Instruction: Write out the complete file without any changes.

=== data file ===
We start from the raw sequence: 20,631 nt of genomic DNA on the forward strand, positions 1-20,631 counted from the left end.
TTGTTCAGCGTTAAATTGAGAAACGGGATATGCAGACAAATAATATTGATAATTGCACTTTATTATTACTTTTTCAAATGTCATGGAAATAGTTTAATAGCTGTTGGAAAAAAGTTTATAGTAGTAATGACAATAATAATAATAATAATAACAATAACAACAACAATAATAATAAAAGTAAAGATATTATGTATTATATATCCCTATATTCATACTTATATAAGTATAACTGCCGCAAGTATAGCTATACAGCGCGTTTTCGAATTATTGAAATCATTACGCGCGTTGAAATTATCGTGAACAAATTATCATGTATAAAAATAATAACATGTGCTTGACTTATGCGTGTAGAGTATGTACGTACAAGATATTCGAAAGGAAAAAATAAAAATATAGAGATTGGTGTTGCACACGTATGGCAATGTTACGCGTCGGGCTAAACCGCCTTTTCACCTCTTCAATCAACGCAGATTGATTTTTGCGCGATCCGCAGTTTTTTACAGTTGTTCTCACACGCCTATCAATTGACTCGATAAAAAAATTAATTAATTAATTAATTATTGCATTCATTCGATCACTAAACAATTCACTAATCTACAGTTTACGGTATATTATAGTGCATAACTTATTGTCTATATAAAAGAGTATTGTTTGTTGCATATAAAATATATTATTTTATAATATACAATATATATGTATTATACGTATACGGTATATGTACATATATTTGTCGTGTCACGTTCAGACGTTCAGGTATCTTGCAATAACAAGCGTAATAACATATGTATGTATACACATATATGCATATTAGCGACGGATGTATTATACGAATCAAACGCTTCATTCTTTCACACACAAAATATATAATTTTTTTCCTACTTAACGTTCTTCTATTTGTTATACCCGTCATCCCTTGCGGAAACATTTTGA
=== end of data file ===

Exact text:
We start from the raw sequence: 20,631 nt of genomic DNA on the forward strand, positions 1-20,631 counted from the left end.
TTGTTCAGCGTTAAATTGAGAAACGGGATATGCAGACAAATAATATTGATAATTGCACTTTATTATTACTTTTTCAAATGTCATGGAAATAGTTTAATAGCTGTTGGAAAAAAGTTTATAGTAGTAATGACAATAATAATAATAATAATAACAATAACAACAACAATAATAATAAAAGTAAAGATATTATGTATTATATATCCCTATATTCATACTTATATAAGTATAACTGCCGCAAGTATAGCTATACAGCGCGTTTTCGAATTATTGAAATCATTACGCGCGTTGAAATTATCGTGAACAAATTATCATGTATAAAAATAATAACATGTGCTTGACTTATGCGTGTAGAGTATGTACGTACAAGATATTCGAAAGGAAAAAATAAAAATATAGAGATTGGTGTTGCACACGTATGGCAATGTTACGCGTCGGGCTAAACCGCCTTTTCACCTCTTCAATCAACGCAGATTGATTTTTGCGCGATCCGCAGTTTTTTACAGTTGTTCTCACACGCCTATCAATTGACTCGATAAAAAAATTAATTAATTAATTAATTATTGCATTCATTCGATCACTAAACAATTCACTAATCTACAGTTTACGGTATATTATAGTGCATAACTTATTGTCTATATAAAAGAGTATTGTTTGTTGCATATAAAATATATTATTTTATAATATACAATATATATGTATTATACGTATACGGTATATGTACATATATTTGTCGTGTCACGTTCAGACGTTCAGGTATCTTGCAATAACAAGCGTAATAACATATGTATGTATACACATATATGCATATTAGCGACGGATGTATTATACGAATCAAACGCTTCATTCTTTCACACACAAAATATATAATTTTTTTCCTACTTAACGTTCTTCTATTTGTTATACCCGTCATCCCTTGCGGAAACATTTTGA